First of all, thanks for your answer. I'm sorry to say it, but it still is all confusing to me. So, i want to make a queue in which i want to store 4 letters. Char has an initial value of null i understand ( i don't get why this is mentioned) , but why can't i use the index [0] of the array in this case? So in your example: array = {\u0000,\u0000,\u0000,\u0000,\u0000} and then store it like this: array = {Z,Y,X,W,V} ? Why has putloc to be incremented first?

Also the book says you enqueue at the rear of the queue, and dequeue from the front. But the back of the queue supposed to be index [4] or [5] right? In many examples the enqueue at index [0] first, but this is the front?! I guess i am confusing indexes, values and other stuff and it became a mess in my head. So sorry to ask for more explanation, because i really aprreciate the effort you've put into your answer, feeling so stupid right now.. Hope you can simplify it further..
 
Keith Lynn
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Yes you add to and remove from the queue at different ends.

I think part of your confusion is thinking of the whole array as the queue.

This is not the case.

Only a portion of the array is the queue.

When you increment putloc, that means you are using more of the array.
 
Stefan Evans
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> why can't i use the index [0] of the array in this case?
>Why has putloc to be incremented first?

There is no absolute requirement for it. It is just the way this particular implementation works.

You could write it so that you enqueue into the putloc and THEN increment the putloc variable.
You would have to make the corresponding change in the dequeue method.
I think the rest would remain pretty much the same. (Try it and see. It should still pass all the tests of the QDemo class)

I actually agree with you. That first index is "wasted space". And it doesn't have to be. It is possibly a carry-over from legacy code examples and c++ days? Who knows?
If you continue in the industry, you will often find code like that that has been written by someone in a 'non-optimal' manner.
The important question though : Does it work?

>Also the book says you enqueue at the rear of the queue, and dequeue from the front. But the back of the queue supposed to be index [4] or [5] right? In many examples the enqueue at index [0] first, but this is the front?!
The array is just storage space. It isn't the actual queue.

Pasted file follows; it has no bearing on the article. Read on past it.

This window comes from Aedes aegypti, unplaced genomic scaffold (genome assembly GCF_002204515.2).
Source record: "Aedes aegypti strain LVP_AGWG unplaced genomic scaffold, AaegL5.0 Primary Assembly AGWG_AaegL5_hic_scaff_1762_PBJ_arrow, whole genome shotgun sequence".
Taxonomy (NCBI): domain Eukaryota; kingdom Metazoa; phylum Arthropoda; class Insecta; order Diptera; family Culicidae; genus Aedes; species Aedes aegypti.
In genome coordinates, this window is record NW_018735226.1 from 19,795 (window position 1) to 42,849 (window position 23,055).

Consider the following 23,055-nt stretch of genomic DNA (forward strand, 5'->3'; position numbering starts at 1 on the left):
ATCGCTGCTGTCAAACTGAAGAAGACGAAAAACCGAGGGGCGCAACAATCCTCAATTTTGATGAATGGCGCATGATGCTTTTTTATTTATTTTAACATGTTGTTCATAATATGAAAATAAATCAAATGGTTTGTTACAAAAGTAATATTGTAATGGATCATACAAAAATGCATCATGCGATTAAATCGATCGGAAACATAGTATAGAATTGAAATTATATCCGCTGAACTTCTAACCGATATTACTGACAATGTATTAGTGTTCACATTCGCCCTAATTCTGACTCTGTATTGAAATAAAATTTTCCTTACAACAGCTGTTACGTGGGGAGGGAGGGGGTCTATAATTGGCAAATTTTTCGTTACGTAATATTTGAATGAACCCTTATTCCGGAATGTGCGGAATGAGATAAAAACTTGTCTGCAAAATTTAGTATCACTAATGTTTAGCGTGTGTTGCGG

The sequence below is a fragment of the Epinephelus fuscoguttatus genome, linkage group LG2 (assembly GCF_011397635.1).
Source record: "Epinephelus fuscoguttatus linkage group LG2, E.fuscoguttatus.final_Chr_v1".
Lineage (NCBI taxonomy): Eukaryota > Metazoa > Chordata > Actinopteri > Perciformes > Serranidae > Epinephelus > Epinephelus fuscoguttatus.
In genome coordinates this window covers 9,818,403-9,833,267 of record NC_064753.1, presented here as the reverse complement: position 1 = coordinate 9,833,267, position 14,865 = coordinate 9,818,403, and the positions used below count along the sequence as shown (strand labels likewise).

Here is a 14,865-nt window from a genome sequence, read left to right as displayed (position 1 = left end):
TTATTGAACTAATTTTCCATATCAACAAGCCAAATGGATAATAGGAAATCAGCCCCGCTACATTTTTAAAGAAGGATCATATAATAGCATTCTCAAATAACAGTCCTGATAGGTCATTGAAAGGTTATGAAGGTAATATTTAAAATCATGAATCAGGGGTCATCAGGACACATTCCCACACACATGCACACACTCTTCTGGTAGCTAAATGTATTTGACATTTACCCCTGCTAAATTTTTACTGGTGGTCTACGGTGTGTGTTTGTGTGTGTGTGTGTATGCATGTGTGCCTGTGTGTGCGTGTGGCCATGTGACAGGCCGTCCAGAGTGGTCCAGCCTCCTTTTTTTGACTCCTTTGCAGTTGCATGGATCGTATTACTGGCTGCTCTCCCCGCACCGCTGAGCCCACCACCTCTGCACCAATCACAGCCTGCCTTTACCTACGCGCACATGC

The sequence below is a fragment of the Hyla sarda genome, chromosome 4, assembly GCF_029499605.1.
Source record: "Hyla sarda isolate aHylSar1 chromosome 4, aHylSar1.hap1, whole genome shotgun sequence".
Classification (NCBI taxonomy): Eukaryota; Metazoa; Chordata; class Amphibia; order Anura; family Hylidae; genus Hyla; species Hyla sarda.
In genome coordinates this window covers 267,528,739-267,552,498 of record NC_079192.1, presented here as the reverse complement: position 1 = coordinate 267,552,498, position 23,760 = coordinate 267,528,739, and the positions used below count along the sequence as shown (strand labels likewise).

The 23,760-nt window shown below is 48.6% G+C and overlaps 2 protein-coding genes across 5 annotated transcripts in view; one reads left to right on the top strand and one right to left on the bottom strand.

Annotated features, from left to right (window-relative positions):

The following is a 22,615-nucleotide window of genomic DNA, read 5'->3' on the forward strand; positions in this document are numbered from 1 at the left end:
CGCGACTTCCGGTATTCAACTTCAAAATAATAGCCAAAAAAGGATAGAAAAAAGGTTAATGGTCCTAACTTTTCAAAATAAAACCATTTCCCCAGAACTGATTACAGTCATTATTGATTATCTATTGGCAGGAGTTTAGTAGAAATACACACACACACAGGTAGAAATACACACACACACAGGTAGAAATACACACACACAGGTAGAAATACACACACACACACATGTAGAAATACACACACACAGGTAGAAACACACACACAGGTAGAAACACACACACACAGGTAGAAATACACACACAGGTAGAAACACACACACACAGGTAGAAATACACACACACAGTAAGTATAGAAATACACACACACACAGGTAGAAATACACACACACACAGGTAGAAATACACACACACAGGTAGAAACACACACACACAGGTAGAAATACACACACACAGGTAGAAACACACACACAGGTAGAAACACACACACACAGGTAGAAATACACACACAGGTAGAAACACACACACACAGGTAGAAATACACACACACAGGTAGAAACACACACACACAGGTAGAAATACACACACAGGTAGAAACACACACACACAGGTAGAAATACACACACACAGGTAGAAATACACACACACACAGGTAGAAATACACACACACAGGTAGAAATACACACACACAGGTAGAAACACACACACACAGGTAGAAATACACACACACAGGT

The "front" and "back" of the queue are tracked in the variables getloc and putloc.
The queue is the data stored in the array based on the in the indexes between getloc and putloc.

The concept of data structures like this, is that the underlying implementation of the queue doesn't matter to the end user.
As long as it looks like a queue, and behaves like a queue, the fact that it uses an array to implement things is irrelevant to them.
Whether it starts from index 0 and counts up, or at index 'max' and counts down, or even 'wraps around' so that when you get to the end you start again at the beginning (as long as it isn't still being used there)


 
Campbell Ritchie
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Stefan Evans wrote:. . .
I actually agree with you. That first index is "wasted space". And it doesn't have to be. It is possibly a carry-over from legacy code examples
. . .
And nobody is going to bother to change it in order to save 8 bytes of memory

Now that memory is cheap it is probably not worth changing such things for a tiny gain. But when you are writing new code, you might as well write it according to current best practice.
 
Simon Penders
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Thanks for all the answers, i am starting to get it a little more. By the way, why is there a return statement in a void method anyway? A void method does not return a value anyway, right? Also, can't you just use a void method for the get method, so you don't have to use return (char) 0; ?

Also, why in this code they did this: Queue bigQ = new Queue(100); ? Because to store the alphabet it's enough to have a supporting array with the size of 27 right?

 
Knute Snortum
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why is there a return statement in a void method anyway? A void method does not return a value anyway, right?

It's a way of exiting the method early.
Also, can't you just use a void method for the get method, so you don't have to use return (char) 0; ?

The get() method needs to return something since it's declared char get(), so even when it exits early, it returns a character (not the best design, BTW).
 
Stephan van Hulst
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Stefan Evans wrote:I actually agree with you. That first index is "wasted space". And it doesn't have to be. It is possibly a carry-over from legacy code examples and c++ days? Who knows?


It actually looks like it might have been a left-over (or in preparation) of a circular buffer. With circular buffers it's not easy to determine the difference between an empty and a full buffer. A common solution is to make the buffer size one bigger than it needs to be.
 
Simon Penders
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Thanks again for the answers. Only one question remains, why they have made a array of size 100 for storing the alphabet? You can simply use an array of 27 in this case right?

So, to sum it all up: if i understand correctly, two array objects are created in this code, thanks to the constructor those are full objects. One array object is made with the name smallQ and one bigQ. Both have the variables putloc and getloc. In example Z is inserted via the put method, but putloc is incremented first. So smallQ array has the letter Z on the index [1], Y on index [2] and so on. If putloc and getloc are both 0 then the Queue is empty, if putloc is the same as the array size-1 it is full. Correct thinking this way? If anyone knows some great video's or other tutorials about this Queue, please let me know. So i can get deeper into the material, i really like Java, but sometimes it can be hard suddenly..